My whole life has been set to music.
A couple weeks ago a patient came in, and “On Come Y’all be Faithful” started running through my brain as I watched her walked down the hall.
When I went in the exam room intuition was confirmed. In ten seconds I knew she was having a G.I. (gastrointestinal) bleed. She has a complicated medical history, and I went through the process to get the entire story, but the diagnosis was made right off the bat.
How? Legitimate question.
“Ms. Smith, the last time you had this bleeding was on Christmas Day wasn’t it? ”
“No, Tommy. It was Christmas Eve.”
“How long has that been? Ten years?”
“No, it was 1994.” (O.K. I was off a few years.)
“Does it seem the same?”
”Yes sir, I’m afraid so.”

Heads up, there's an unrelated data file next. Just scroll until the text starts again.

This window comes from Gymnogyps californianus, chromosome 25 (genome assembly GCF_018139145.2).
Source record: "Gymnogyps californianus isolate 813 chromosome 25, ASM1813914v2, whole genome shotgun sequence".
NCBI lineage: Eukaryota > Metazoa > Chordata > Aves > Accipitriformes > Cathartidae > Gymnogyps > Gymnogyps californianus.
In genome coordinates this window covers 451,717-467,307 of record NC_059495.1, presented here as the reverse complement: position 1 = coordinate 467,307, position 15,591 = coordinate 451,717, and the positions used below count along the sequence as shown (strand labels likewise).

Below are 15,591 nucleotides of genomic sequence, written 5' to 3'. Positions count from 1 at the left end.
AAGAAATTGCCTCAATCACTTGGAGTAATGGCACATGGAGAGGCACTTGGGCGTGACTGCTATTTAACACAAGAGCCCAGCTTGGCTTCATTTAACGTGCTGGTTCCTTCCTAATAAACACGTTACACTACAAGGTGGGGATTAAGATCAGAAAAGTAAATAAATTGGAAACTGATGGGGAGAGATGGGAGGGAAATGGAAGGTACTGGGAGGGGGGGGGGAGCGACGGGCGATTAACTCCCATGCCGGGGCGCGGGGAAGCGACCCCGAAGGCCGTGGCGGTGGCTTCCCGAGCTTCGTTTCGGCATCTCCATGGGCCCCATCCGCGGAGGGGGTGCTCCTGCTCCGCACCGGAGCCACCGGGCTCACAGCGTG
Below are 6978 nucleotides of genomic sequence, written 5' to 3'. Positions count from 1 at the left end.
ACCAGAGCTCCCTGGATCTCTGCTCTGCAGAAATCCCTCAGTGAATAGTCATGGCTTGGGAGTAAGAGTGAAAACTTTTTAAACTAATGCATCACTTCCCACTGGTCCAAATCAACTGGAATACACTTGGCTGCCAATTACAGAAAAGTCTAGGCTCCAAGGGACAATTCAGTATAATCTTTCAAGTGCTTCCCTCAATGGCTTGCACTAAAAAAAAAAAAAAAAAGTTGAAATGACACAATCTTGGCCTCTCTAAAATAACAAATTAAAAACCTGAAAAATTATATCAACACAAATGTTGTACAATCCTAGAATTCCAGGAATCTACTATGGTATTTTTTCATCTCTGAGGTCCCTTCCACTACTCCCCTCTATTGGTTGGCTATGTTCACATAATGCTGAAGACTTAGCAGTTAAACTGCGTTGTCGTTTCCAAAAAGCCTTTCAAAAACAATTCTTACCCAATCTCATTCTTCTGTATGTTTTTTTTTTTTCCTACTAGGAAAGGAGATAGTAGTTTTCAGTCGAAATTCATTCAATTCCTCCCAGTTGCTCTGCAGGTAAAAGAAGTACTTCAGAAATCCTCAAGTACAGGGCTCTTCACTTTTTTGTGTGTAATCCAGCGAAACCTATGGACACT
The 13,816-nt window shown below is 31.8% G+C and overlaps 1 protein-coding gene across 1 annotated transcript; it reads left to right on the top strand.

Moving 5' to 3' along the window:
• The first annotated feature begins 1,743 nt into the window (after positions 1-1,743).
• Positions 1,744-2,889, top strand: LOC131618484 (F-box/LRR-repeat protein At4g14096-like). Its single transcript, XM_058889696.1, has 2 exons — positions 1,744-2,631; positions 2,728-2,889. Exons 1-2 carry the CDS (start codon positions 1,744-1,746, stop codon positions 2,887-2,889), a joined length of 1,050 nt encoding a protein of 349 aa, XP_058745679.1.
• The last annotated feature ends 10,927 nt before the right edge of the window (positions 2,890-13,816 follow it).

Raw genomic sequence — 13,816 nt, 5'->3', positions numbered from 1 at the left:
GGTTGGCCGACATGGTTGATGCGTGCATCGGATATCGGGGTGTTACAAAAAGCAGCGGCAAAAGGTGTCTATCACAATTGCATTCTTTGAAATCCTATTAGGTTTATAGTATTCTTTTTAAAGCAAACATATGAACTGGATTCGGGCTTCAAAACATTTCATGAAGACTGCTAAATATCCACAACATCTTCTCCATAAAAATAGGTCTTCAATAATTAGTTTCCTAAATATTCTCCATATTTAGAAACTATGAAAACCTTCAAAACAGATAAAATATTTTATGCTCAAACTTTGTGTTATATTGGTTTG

One thing I have learned. If a patient says they have the exact same thing they had before, you better pay attention. They are right until proved otherwise.
And she was correct. It was indeed a G.I. bleed just like in 1994. In six hours she was getting shocky, but she was in an I.C.U. bed so it was no sweat. Today she is back home.
Now I’ll have to fight with her insurance company to get her P.P.I. medication; they will resist you every time, ’cause it is expensive. (Cuts into those multi-million dollar bonuses.) Oh well, I know how to do that too.
I don’t remember for sure but I’d bet ”Oh Come, Y’all be Faithful” was playing at the house that night she showed up in the E.R way back then. We might have been working it up for church for all I know. So, when she came to the office last week, my gut said the diagnosis was a G.I. bleed when she walked in the door. The reason I had the intuition was ’cause my whole life has been set to music. It is one reason I have been so lucky.
I don’t know what song will play today, but there is a good chance I’ve heard it before. And given I love both my music and my patients, I’ll bet I ain’t forgotten the tune, either.